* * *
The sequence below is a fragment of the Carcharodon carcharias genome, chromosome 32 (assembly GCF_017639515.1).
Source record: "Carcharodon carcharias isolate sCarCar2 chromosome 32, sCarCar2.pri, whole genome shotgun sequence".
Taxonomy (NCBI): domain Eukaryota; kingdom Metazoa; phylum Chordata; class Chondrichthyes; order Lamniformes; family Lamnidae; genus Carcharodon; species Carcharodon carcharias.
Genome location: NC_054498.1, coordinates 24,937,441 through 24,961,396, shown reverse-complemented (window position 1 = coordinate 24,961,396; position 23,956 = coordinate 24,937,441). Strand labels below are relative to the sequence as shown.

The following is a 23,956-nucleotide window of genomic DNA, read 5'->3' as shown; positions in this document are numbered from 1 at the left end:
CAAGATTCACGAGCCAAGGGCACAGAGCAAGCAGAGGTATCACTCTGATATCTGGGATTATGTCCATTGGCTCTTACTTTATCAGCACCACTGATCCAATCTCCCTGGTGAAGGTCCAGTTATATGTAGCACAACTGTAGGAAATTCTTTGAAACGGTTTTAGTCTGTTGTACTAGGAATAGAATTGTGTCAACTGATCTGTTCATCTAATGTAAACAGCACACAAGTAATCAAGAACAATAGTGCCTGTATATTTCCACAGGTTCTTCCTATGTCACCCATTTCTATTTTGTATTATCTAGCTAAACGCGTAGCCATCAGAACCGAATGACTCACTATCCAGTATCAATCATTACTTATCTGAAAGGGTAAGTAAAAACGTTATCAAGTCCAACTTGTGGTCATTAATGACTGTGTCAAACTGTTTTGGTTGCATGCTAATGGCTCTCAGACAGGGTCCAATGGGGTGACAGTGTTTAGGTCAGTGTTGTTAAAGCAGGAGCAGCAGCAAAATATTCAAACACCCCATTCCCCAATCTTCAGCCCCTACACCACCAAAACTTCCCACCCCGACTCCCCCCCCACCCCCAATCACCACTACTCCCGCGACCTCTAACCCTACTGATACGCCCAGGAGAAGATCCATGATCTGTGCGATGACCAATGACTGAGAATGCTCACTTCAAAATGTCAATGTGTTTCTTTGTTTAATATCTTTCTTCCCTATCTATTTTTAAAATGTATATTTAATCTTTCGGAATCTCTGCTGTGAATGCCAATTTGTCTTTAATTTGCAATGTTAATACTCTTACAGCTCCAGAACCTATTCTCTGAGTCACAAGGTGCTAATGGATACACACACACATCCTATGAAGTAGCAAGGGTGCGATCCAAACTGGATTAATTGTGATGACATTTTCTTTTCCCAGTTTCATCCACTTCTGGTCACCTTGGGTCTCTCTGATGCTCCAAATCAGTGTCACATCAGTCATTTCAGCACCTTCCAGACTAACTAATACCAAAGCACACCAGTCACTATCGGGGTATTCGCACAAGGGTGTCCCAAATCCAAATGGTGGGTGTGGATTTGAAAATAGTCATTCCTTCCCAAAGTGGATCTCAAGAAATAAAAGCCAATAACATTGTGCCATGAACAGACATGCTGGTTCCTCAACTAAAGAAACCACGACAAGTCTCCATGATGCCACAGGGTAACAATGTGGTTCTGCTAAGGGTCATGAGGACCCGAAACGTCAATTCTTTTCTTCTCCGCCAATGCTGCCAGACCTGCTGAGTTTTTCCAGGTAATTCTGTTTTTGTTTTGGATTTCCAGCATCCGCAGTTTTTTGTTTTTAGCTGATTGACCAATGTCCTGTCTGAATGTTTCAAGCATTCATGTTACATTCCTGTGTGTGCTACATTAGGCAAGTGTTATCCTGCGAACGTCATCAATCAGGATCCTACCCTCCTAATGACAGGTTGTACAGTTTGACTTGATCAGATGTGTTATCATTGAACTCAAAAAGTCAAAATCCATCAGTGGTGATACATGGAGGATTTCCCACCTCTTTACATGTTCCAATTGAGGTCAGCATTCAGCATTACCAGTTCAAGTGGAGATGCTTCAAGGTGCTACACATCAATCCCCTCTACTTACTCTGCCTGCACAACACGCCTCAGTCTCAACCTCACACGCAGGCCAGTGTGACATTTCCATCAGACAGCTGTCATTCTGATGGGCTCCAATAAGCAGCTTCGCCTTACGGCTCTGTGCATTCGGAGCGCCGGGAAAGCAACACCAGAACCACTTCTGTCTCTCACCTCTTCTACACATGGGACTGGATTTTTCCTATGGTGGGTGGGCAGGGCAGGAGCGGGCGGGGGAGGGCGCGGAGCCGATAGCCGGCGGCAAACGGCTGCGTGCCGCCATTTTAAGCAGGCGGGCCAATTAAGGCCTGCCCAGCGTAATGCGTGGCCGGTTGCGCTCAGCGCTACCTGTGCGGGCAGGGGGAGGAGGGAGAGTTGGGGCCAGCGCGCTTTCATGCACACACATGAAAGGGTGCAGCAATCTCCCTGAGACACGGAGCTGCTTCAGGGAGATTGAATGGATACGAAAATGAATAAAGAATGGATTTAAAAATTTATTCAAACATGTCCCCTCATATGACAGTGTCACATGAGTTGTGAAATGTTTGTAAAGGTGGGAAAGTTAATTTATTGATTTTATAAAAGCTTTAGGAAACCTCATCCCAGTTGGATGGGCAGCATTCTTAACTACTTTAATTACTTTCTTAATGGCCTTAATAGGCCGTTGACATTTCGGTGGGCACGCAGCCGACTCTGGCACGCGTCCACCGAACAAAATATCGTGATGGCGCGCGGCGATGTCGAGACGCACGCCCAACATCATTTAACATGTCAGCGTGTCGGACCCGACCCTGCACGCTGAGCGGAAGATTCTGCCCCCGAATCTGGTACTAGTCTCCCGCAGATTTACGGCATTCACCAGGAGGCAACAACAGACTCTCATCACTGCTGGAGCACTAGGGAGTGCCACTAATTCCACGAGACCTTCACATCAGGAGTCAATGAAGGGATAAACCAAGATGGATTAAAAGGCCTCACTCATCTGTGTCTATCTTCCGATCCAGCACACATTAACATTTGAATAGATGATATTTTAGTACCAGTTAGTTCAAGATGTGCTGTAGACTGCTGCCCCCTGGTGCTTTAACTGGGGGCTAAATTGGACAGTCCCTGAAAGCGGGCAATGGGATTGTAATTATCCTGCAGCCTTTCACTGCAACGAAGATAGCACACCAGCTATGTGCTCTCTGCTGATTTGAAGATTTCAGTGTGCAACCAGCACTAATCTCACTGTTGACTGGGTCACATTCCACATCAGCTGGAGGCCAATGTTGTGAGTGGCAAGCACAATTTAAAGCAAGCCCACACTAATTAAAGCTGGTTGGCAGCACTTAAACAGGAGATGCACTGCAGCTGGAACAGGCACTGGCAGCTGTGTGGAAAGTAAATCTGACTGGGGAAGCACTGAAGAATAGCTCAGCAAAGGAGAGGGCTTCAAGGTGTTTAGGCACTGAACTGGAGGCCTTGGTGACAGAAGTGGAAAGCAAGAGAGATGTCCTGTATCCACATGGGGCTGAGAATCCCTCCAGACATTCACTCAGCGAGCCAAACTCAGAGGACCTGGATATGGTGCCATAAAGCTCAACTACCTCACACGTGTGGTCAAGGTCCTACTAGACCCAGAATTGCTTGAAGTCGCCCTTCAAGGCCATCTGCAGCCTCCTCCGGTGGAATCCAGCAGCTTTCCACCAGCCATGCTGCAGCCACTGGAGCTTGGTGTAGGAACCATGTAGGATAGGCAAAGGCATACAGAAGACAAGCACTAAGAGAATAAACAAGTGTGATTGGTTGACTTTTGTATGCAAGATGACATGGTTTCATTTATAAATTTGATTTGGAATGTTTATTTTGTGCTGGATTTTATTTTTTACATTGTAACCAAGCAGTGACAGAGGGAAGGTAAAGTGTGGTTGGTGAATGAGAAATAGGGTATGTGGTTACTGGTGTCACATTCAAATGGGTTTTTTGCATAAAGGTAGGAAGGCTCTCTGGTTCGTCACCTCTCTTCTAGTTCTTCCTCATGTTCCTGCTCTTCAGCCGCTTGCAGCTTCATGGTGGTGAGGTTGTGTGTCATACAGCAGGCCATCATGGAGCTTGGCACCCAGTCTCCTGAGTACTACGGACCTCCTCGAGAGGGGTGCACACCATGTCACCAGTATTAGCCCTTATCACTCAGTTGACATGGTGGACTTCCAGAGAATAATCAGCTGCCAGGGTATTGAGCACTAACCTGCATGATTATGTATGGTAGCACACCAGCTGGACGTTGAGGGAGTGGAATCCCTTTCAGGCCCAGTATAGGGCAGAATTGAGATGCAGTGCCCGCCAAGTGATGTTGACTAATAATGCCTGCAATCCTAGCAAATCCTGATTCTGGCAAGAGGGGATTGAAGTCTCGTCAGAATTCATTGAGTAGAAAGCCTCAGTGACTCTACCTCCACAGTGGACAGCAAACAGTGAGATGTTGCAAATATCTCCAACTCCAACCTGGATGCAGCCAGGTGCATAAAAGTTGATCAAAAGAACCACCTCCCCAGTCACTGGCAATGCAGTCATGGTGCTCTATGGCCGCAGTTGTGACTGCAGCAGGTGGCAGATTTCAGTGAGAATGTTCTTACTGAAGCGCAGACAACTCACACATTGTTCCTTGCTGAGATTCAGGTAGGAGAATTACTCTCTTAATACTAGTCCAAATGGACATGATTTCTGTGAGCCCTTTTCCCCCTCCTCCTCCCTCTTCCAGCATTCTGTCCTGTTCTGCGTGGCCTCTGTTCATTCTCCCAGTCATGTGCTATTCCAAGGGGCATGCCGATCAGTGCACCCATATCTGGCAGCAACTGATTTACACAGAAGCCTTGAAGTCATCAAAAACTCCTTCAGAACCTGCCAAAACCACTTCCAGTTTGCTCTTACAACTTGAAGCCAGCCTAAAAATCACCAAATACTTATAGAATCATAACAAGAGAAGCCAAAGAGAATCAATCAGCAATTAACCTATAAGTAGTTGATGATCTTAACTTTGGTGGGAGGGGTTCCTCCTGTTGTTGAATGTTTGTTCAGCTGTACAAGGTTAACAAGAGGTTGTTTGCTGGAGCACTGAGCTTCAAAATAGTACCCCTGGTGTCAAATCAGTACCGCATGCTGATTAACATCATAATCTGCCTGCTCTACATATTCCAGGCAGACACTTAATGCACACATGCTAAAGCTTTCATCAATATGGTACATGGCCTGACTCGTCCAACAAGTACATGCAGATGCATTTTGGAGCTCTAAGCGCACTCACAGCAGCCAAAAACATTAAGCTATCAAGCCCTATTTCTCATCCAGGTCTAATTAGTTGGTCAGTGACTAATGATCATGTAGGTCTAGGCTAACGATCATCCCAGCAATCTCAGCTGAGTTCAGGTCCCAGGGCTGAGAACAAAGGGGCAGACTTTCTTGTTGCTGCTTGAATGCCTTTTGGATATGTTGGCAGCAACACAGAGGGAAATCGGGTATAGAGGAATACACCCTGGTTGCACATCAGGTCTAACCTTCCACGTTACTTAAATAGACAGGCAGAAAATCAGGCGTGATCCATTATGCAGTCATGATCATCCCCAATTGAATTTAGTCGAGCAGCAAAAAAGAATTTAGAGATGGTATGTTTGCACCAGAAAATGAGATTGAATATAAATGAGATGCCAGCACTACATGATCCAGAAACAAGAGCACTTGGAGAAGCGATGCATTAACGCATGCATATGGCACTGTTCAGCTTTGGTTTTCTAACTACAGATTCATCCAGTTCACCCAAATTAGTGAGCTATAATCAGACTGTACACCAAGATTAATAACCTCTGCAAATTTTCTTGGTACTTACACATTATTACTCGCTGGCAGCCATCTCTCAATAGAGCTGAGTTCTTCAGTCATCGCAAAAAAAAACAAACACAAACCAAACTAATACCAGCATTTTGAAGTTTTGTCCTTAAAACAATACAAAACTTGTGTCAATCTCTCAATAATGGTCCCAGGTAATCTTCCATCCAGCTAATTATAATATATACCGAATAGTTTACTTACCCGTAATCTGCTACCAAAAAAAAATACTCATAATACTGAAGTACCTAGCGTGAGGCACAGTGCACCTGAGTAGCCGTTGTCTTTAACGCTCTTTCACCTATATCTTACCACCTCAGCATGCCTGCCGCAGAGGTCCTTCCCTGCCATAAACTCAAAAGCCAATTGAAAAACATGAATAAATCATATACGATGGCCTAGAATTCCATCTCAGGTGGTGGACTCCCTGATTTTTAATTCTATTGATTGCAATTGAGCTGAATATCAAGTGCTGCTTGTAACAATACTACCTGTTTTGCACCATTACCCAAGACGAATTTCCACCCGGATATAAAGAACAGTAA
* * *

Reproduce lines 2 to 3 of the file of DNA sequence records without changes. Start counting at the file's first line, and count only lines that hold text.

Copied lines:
Source record: "Carcharodon carcharias isolate sCarCar2 chromosome 32, sCarCar2.pri, whole genome shotgun sequence".
Taxonomy (NCBI): domain Eukaryota; kingdom Metazoa; phylum Chordata; class Chondrichthyes; order Lamniformes; family Lamnidae; genus Carcharodon; species Carcharodon carcharias.